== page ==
The Shazam: Tomorrow The World (2002)

Yes, this is the third Shazam LP I've talked up in this space, but I absolutely adore this band and will not rest until everyone out there has at least given them a shot. As noted earlier, the Nashville-based band blended power pop with 70s-styled hard rock and glam. I talked about Cheap Trick a few days back, and how I've never understood how they're often picked as the go-to name-drop when talking about harder-rocking power pop; it's really The Shazam who should occupy that position.

There's a bit of a drop-off here from their prior album, 1999's Godspeed The Shazam, which was so densely packed with sing-along hooks it was almost overkill; but even with a slightly smaller hit-to-miss ratio, Tomorrow has more than its fair share of winners. "Gettin' Higher" is pure, unadulterated power pop, the sort of surefire hit that would have blasted up the Top 40 charts in a universe where Big Star and the Raspberries were the universal touchstones of commercial success. "Nine Times" is wonderful, silly fun; "We Think Yer Dead" captures the harder rocking yet playful wizardry of the band, a galloping beat and a touch of glammy sleaze and then the mid-song breakdown as the kids' voices take on the chorus; "Goodbye American Man" cleverly repurposes the riff from Big Star's "Don't Lie To Me," the sort of thing that would sound fantastic bouncing off the walls of a large arena as the crowd pumped their fists in the air; and "A New Thing" feels like a long-lost circa-70s FM dial classic rocker.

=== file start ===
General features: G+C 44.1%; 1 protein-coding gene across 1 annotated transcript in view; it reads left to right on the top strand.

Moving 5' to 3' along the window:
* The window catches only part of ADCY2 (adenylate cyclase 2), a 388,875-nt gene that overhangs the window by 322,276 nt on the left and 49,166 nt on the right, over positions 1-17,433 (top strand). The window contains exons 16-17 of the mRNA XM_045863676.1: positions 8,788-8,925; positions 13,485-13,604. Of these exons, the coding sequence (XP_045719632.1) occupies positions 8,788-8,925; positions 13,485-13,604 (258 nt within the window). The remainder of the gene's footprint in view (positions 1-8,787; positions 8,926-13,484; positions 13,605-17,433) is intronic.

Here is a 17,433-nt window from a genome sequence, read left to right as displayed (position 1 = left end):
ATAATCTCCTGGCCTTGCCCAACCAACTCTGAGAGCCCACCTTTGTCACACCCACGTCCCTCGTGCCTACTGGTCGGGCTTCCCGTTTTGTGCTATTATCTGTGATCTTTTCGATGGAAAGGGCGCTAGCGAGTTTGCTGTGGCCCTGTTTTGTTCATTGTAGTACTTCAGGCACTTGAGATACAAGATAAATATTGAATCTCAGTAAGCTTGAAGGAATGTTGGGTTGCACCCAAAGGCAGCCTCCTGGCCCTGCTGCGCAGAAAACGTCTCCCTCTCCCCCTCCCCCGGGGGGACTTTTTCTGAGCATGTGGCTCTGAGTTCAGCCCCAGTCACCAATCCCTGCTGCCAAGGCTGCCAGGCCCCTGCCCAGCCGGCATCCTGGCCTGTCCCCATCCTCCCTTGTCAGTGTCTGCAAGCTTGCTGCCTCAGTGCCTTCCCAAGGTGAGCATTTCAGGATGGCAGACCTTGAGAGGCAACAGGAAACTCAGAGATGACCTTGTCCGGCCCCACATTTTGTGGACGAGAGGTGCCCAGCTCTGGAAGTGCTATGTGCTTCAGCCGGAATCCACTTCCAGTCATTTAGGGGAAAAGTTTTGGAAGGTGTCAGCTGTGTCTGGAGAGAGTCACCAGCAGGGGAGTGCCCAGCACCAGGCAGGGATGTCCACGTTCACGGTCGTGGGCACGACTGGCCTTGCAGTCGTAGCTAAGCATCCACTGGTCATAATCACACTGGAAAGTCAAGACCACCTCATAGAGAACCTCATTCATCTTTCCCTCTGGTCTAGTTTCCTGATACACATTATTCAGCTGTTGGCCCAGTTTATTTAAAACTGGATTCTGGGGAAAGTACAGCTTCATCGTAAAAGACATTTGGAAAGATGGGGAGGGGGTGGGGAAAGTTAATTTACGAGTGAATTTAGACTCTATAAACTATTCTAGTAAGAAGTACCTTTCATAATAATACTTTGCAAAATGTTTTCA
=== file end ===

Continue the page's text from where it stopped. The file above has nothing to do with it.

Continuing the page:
This band is criminally underappreciated; give 'em another shot.

Here's "Goodbye American Man":

...and an audio rip of "We Think Yer Dead":
Here's "Gettin' Higher" live:


  1. Such a great band. I’ve never understood why they aren’t more widely appreciated.


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